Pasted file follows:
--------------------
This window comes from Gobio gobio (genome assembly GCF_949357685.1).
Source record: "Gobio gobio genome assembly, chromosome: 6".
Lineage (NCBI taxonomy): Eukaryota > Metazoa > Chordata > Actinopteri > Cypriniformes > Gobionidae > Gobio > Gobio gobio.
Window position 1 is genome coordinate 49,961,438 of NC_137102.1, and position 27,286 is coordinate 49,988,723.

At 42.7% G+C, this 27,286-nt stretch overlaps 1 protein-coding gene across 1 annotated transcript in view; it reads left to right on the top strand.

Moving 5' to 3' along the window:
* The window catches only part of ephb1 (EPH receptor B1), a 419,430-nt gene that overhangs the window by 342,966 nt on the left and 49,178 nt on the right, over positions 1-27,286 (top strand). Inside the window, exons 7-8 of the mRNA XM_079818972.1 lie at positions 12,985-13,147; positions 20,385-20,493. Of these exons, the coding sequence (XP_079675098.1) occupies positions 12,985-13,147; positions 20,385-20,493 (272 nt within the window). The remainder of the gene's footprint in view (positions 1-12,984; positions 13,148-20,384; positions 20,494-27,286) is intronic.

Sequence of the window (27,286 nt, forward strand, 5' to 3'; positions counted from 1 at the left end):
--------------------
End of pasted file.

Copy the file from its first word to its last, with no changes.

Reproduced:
This window comes from Gobio gobio (genome assembly GCF_949357685.1).
Source record: "Gobio gobio genome assembly, chromosome: 6".
Lineage (NCBI taxonomy): Eukaryota > Metazoa > Chordata > Actinopteri > Cypriniformes > Gobionidae > Gobio > Gobio gobio.
Window position 1 is genome coordinate 49,961,438 of NC_137102.1, and position 27,286 is coordinate 49,988,723.

At 42.7% G+C, this 27,286-nt stretch overlaps 1 protein-coding gene across 1 annotated transcript in view; it reads left to right on the top strand.

Moving 5' to 3' along the window:
* The window catches only part of ephb1 (EPH receptor B1), a 419,430-nt gene that overhangs the window by 342,966 nt on the left and 49,178 nt on the right, over positions 1-27,286 (top strand). Inside the window, exons 7-8 of the mRNA XM_079818972.1 lie at positions 12,985-13,147; positions 20,385-20,493. Of these exons, the coding sequence (XP_079675098.1) occupies positions 12,985-13,147; positions 20,385-20,493 (272 nt within the window). The remainder of the gene's footprint in view (positions 1-12,984; positions 13,148-20,384; positions 20,494-27,286) is intronic.

Sequence of the window (27,286 nt, forward strand, 5' to 3'; positions counted from 1 at the left end):